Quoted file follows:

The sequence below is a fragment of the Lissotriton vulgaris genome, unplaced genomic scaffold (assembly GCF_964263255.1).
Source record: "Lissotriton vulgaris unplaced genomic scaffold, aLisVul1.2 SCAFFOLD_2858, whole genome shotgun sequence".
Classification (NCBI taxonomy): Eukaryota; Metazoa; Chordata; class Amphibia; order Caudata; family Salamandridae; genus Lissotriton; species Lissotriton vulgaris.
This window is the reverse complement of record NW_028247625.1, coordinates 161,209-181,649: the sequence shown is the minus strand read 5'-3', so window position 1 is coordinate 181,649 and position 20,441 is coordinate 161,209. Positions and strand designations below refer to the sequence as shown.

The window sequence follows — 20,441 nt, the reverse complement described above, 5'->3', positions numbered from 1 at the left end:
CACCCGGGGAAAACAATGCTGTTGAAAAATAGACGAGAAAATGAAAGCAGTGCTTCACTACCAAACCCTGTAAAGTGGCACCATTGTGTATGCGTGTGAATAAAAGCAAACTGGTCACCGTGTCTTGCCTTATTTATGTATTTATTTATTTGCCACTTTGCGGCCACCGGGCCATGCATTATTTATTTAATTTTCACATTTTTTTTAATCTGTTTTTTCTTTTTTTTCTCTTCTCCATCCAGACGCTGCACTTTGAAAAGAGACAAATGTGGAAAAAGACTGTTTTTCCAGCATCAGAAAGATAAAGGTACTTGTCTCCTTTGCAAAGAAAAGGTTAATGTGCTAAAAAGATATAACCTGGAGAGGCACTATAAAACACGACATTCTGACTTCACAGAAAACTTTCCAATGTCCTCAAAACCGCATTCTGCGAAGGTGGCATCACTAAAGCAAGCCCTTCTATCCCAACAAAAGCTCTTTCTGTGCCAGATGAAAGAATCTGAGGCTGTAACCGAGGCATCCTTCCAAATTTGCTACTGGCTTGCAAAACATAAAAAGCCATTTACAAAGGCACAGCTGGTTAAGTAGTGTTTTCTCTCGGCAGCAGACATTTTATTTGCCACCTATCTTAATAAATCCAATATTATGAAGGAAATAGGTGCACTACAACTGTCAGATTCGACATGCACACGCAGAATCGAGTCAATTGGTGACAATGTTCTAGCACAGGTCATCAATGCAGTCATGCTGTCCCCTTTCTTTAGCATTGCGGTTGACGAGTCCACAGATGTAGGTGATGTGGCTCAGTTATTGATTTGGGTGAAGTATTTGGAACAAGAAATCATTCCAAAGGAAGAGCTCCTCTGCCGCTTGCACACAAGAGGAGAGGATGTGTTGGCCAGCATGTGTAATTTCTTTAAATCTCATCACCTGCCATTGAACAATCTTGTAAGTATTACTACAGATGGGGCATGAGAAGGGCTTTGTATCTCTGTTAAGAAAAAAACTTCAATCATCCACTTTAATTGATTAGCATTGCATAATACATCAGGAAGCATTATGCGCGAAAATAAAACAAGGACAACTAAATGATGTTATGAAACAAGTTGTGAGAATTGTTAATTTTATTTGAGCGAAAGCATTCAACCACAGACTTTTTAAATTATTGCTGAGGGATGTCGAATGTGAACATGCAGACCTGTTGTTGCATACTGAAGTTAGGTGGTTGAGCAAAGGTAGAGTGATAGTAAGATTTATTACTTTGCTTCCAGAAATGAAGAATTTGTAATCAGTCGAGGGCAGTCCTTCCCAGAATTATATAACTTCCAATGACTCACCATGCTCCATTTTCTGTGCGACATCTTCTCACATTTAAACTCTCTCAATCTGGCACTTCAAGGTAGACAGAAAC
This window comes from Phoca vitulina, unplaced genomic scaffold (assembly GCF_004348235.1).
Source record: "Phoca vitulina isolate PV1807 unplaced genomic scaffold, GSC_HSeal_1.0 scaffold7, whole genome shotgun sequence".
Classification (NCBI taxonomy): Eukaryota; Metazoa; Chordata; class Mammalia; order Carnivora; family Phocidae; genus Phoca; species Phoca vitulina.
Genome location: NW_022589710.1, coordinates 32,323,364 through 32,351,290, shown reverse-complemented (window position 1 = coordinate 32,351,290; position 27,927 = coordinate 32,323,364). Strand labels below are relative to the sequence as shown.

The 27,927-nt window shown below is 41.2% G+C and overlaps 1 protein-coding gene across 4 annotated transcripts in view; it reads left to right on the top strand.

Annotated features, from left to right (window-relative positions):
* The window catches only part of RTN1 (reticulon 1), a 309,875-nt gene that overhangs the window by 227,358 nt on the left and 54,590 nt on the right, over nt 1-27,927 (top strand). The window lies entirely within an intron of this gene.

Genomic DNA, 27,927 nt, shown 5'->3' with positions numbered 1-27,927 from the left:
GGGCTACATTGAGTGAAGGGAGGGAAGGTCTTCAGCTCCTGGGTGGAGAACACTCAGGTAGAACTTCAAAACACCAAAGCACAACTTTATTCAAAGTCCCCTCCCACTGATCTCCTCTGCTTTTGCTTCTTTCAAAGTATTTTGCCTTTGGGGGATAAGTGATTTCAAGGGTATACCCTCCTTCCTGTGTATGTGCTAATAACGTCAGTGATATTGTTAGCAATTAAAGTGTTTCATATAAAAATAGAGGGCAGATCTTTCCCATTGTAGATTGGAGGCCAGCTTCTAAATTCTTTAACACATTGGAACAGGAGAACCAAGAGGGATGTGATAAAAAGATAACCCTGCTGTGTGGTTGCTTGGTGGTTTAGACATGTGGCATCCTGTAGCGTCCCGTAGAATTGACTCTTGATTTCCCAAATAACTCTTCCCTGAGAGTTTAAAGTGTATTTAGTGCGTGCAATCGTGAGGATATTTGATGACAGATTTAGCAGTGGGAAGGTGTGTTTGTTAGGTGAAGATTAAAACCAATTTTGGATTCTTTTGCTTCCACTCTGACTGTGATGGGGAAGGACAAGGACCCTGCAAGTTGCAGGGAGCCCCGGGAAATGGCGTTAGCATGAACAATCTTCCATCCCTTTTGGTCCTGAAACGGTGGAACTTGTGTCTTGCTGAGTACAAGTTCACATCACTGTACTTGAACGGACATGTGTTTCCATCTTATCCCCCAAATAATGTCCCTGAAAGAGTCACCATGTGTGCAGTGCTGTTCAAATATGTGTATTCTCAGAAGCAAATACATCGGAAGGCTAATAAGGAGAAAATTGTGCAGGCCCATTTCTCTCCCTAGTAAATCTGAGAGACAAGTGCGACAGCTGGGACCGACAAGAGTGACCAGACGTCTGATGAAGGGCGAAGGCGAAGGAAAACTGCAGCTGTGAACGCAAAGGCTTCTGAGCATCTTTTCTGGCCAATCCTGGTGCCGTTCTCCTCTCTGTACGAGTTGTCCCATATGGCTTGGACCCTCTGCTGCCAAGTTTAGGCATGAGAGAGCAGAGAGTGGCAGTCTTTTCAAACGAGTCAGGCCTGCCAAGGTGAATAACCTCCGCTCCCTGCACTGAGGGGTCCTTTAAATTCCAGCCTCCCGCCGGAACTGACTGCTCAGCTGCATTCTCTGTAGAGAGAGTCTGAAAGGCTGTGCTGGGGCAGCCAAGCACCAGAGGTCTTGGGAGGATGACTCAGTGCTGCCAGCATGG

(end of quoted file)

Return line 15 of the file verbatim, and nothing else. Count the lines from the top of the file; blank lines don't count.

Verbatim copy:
GGGCTACATTGAGTGAAGGGAGGGAAGGTCTTCAGCTCCTGGGTGGAGAACACTCAGGTAGAACTTCAAAACACCAAAGCACAACTTTATTCAAAGTCCCCTCCCACTGATCTCCTCTGCTTTTGCTTCTTTCAAAGTATTTTGCCTTTGGGGGATAAGTGATTTCAAGGGTATACCCTCCTTCCTGTGTATGTGCTAATAACGTCAGTGATATTGTTAGCAATTAAAGTGTTTCATATAAAAATAGAGGGCAGATCTTTCCCATTGTAGATTGGAGGCCAGCTTCTAAATTCTTTAACACATTGGAACAGGAGAACCAAGAGGGATGTGATAAAAAGATAACCCTGCTGTGTGGTTGCTTGGTGGTTTAGACATGTGGCATCCTGTAGCGTCCCGTAGAATTGACTCTTGATTTCCCAAATAACTCTTCCCTGAGAGTTTAAAGTGTATTTAGTGCGTGCAATCGTGAGGATATTTGATGACAGATTTAGCAGTGGGAAGGTGTGTTTGTTAGGTGAAGATTAAAACCAATTTTGGATTCTTTTGCTTCCACTCTGACTGTGATGGGGAAGGACAAGGACCCTGCAAGTTGCAGGGAGCCCCGGGAAATGGCGTTAGCATGAACAATCTTCCATCCCTTTTGGTCCTGAAACGGTGGAACTTGTGTCTTGCTGAGTACAAGTTCACATCACTGTACTTGAACGGACATGTGTTTCCATCTTATCCCCCAAATAATGTCCCTGAAAGAGTCACCATGTGTGCAGTGCTGTTCAAATATGTGTATTCTCAGAAGCAAATACATCGGAAGGCTAATAAGGAGAAAATTGTGCAGGCCCATTTCTCTCCCTAGTAAATCTGAGAGACAAGTGCGACAGCTGGGACCGACAAGAGTGACCAGACGTCTGATGAAGGGCGAAGGCGAAGGAAAACTGCAGCTGTGAACGCAAAGGCTTCTGAGCATCTTTTCTGGCCAATCCTGGTGCCGTTCTCCTCTCTGTACGAGTTGTCCCATATGGCTTGGACCCTCTGCTGCCAAGTTTAGGCATGAGAGAGCAGAGAGTGGCAGTCTTTTCAAACGAGTCAGGCCTGCCAAGGTGAATAACCTCCGCTCCCTGCACTGAGGGGTCCTTTAAATTCCAGCCTCCCGCCGGAACTGACTGCTCAGCTGCATTCTCTGTAGAGAGAGTCTGAAAGGCTGTGCTGGGGCAGCCAAGCACCAGAGGTCTTGGGAGGATGACTCAGTGCTGCCAGCATGG